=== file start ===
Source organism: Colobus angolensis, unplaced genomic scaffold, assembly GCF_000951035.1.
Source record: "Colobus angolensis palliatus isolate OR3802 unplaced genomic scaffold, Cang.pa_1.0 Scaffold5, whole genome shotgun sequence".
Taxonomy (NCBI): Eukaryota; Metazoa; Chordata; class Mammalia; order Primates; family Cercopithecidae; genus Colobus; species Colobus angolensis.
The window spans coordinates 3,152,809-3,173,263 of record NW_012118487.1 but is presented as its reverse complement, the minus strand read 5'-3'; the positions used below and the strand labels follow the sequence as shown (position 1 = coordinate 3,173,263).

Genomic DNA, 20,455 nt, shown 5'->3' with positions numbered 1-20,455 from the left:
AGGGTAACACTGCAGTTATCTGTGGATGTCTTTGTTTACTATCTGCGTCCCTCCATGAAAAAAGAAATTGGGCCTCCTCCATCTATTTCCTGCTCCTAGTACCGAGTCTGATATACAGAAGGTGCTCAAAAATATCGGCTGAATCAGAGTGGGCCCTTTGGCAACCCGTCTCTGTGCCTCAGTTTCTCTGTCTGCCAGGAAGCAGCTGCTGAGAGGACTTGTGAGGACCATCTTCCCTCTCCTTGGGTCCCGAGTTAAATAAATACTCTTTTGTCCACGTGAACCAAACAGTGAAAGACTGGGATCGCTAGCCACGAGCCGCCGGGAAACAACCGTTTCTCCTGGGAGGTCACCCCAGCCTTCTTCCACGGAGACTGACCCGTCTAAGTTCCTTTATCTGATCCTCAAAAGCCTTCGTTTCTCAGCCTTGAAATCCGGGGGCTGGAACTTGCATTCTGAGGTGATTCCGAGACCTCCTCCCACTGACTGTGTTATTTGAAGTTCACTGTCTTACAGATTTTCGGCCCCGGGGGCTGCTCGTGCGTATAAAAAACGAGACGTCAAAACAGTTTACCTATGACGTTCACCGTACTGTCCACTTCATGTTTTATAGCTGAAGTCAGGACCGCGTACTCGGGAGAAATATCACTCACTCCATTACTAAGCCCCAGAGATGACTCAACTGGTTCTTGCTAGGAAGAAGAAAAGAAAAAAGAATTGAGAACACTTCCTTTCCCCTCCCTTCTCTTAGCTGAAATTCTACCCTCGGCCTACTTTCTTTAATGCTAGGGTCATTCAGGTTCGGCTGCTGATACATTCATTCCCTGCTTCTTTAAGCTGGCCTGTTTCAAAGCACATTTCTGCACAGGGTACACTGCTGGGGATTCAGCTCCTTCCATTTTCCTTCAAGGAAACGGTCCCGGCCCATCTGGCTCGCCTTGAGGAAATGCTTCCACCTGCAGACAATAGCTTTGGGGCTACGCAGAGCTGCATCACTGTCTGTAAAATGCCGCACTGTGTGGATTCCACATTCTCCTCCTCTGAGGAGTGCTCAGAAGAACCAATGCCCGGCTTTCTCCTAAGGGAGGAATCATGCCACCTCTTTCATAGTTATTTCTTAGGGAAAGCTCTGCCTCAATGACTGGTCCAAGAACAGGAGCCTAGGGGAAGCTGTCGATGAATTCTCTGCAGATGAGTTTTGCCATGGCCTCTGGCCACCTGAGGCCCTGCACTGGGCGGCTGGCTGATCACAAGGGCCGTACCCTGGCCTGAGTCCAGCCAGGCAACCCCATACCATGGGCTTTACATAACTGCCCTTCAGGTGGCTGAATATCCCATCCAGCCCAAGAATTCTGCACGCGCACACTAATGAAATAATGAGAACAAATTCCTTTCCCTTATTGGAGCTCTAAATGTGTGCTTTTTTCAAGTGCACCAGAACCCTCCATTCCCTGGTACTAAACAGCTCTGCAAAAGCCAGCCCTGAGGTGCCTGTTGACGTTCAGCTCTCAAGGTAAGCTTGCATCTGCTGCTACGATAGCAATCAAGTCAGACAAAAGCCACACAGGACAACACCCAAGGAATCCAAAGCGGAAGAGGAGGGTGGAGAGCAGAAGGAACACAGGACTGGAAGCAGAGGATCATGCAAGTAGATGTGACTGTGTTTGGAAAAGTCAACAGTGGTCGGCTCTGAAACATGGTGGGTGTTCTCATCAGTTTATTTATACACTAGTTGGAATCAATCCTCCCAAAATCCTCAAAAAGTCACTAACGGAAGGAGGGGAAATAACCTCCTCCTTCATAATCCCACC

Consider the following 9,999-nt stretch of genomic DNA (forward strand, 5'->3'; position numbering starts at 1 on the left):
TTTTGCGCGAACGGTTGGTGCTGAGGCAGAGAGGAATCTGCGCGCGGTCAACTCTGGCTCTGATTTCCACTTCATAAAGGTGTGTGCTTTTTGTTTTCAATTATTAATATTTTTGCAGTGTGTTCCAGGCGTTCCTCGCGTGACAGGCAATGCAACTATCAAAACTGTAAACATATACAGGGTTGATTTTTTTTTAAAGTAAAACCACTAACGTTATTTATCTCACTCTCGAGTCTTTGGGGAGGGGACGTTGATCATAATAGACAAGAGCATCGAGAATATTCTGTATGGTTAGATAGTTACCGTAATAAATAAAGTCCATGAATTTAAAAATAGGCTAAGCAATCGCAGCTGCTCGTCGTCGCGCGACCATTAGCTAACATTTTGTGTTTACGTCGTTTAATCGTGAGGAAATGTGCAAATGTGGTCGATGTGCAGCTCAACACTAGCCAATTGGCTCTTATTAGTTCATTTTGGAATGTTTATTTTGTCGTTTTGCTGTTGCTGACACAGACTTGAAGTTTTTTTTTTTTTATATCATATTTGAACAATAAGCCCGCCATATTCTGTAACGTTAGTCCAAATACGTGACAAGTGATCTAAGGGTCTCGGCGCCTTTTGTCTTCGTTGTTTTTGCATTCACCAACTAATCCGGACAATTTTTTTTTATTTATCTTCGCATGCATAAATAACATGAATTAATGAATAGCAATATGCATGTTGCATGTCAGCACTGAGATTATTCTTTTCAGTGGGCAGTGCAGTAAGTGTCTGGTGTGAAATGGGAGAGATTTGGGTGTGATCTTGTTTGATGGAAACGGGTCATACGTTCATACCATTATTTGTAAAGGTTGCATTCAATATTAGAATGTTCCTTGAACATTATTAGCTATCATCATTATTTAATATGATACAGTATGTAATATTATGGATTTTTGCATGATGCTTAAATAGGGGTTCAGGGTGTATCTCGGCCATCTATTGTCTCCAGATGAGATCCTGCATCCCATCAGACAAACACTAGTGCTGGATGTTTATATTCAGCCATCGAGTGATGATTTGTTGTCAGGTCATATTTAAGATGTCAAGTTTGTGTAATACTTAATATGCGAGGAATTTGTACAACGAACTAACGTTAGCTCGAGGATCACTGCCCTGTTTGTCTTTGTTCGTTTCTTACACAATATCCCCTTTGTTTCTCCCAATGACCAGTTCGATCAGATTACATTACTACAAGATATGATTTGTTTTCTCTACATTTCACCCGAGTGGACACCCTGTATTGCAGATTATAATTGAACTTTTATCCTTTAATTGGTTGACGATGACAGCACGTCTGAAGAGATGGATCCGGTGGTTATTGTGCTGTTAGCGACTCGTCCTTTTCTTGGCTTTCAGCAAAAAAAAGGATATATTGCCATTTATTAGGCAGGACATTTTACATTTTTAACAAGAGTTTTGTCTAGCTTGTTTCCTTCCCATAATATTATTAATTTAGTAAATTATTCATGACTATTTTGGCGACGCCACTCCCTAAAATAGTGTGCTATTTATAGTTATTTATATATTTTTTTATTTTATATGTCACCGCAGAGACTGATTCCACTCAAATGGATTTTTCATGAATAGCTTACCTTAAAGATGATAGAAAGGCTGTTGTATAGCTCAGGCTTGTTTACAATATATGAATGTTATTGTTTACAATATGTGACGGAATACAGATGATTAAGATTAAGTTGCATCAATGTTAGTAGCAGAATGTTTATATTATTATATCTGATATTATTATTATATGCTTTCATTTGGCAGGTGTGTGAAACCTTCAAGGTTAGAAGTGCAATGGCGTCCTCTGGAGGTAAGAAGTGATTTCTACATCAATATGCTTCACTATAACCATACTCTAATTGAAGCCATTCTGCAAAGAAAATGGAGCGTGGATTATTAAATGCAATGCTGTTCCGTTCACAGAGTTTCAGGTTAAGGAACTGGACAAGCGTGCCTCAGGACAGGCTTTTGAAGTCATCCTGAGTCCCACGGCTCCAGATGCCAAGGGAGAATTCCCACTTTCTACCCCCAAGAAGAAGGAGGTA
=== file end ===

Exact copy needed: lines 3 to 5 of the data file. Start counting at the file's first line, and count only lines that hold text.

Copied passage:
Taxonomy (NCBI): Eukaryota; Metazoa; Chordata; class Mammalia; order Primates; family Cercopithecidae; genus Colobus; species Colobus angolensis.
The window spans coordinates 3,152,809-3,173,263 of record NW_012118487.1 but is presented as its reverse complement, the minus strand read 5'-3'; the positions used below and the strand labels follow the sequence as shown (position 1 = coordinate 3,173,263).

Genomic DNA, 20,455 nt, shown 5'->3' with positions numbered 1-20,455 from the left: